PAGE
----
Experiences gained from artificial pitches at local schools (mostly sand based) indicated that a modern AGP facility would be the best path to improving the site facilities, but the anticipated cost was considered prohibitive until discussions with Essex County FA revealed that funding opportunities could be available via the FA and Football Foundation to convert/upgrade the existing main pitch.

A feasibility study was commissioned which confirmed the practicality of the Project, and the Trustees began the process of confirming the financial viability of the scheme, which would enable LFC to offer regular training and more match play to Open Age and Youth teams.


Why was the Project Needed?

Southend and the surrounding district is considered a strong area for grass roots football but playing (and training) facilities have not kept pace with player requirements and expectations.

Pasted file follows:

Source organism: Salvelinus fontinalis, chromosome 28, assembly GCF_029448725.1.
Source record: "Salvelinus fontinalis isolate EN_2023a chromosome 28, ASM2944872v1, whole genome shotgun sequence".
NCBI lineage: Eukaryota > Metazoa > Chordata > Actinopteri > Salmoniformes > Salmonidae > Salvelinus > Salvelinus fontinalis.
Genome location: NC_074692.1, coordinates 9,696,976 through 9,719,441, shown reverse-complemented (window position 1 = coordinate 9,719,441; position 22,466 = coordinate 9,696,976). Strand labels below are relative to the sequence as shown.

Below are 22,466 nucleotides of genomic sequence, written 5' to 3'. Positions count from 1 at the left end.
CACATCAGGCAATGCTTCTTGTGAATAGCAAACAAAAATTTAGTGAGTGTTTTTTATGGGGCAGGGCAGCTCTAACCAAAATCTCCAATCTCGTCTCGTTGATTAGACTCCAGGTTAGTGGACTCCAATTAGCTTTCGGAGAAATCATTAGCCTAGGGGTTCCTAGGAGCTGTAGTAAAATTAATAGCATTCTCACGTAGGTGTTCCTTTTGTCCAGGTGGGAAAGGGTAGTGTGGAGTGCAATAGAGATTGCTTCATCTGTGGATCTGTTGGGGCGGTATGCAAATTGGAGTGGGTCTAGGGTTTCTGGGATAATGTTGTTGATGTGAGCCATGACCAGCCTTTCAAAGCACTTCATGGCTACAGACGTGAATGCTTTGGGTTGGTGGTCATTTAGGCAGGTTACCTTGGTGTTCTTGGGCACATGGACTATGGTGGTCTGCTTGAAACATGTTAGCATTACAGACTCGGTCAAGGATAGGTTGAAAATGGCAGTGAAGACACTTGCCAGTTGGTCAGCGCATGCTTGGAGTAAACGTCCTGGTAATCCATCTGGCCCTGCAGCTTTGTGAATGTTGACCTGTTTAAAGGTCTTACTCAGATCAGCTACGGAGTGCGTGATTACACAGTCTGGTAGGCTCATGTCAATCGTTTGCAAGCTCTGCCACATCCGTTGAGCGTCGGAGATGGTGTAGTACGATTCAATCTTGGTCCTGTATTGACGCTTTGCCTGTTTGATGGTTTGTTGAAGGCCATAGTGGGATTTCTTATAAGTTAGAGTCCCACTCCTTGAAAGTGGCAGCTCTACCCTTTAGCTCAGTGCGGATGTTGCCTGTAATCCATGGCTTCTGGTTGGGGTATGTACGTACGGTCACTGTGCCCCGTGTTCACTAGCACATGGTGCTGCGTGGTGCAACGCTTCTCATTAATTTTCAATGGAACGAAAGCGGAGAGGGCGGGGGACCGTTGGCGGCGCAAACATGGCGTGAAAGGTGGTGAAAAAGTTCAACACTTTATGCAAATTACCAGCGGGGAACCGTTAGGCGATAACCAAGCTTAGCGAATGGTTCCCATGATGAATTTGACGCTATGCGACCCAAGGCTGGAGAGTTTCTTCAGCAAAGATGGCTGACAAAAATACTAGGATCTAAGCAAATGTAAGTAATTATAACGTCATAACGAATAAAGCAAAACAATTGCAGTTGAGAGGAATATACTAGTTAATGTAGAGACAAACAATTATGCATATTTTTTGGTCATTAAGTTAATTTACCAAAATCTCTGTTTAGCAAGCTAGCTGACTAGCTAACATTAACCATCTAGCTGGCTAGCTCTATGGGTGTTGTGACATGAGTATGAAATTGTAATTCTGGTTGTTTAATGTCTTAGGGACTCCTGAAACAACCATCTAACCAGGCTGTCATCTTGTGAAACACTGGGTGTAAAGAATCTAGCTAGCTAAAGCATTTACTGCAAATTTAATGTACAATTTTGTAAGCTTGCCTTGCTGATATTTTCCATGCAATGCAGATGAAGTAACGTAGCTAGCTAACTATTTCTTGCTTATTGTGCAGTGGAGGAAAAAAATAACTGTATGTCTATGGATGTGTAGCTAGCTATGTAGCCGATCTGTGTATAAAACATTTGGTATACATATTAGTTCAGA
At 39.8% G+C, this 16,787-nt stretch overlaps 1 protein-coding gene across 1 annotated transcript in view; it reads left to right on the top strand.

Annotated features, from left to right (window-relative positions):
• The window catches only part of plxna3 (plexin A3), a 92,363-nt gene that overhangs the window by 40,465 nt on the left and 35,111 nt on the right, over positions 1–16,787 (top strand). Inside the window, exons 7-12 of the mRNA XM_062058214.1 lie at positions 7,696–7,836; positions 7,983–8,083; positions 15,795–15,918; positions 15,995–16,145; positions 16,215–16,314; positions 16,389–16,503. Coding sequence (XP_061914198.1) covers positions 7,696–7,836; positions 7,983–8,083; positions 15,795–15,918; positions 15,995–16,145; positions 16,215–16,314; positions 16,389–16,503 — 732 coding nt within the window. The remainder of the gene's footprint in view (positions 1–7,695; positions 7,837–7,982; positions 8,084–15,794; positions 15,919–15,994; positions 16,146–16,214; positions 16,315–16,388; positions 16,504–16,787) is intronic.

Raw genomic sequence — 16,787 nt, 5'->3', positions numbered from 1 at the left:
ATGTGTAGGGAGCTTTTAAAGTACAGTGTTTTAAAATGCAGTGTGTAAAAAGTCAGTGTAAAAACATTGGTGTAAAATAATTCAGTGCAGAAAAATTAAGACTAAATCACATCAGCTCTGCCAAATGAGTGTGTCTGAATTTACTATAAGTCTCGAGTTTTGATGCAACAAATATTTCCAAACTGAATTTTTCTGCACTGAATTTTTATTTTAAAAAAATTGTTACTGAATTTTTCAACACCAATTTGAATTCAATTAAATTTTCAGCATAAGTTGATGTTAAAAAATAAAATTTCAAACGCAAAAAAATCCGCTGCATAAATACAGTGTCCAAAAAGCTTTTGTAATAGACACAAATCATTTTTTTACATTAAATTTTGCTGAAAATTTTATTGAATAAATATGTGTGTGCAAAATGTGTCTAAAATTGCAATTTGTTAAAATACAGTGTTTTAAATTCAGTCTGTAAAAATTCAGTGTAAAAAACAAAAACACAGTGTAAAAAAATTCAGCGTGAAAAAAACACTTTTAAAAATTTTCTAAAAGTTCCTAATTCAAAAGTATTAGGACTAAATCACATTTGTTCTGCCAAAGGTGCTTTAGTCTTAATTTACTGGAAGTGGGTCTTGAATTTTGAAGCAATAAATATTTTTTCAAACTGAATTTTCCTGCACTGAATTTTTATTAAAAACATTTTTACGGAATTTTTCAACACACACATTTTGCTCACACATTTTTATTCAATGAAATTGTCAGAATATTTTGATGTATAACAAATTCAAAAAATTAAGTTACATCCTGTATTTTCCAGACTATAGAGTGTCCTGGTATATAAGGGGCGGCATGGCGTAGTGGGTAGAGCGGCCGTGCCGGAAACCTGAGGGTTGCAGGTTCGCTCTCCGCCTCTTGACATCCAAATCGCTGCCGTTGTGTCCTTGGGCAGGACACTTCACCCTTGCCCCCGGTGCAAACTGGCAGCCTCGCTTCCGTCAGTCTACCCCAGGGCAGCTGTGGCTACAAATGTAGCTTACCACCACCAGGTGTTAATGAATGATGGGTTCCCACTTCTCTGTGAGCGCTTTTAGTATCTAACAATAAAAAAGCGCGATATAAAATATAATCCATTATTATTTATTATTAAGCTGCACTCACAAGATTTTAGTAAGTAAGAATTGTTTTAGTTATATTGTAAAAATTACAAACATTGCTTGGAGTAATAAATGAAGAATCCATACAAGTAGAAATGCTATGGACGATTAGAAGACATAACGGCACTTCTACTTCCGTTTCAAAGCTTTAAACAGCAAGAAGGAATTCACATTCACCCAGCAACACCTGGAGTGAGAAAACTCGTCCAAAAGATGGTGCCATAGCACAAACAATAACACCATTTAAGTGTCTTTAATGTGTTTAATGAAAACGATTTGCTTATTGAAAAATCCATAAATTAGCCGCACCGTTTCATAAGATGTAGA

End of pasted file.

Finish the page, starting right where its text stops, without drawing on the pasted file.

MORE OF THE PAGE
This is at least partly because the nature of facilities means that 95% of clubs utilize Local Authority pitches – often shared with other sports – with no specific arrangement or opportunity to train, especially in winter. Overall, research reveals that a total of 257 (of 278) Open Age teams in the Southend area have limited or no access to modern training facilities.

Limited facilities are available at some local schools for illuminated mid-week evening training sessions, and the local commercial AGP facility is used extensively, but LFC is aware that many more clubs would seek regular training if such was to be available.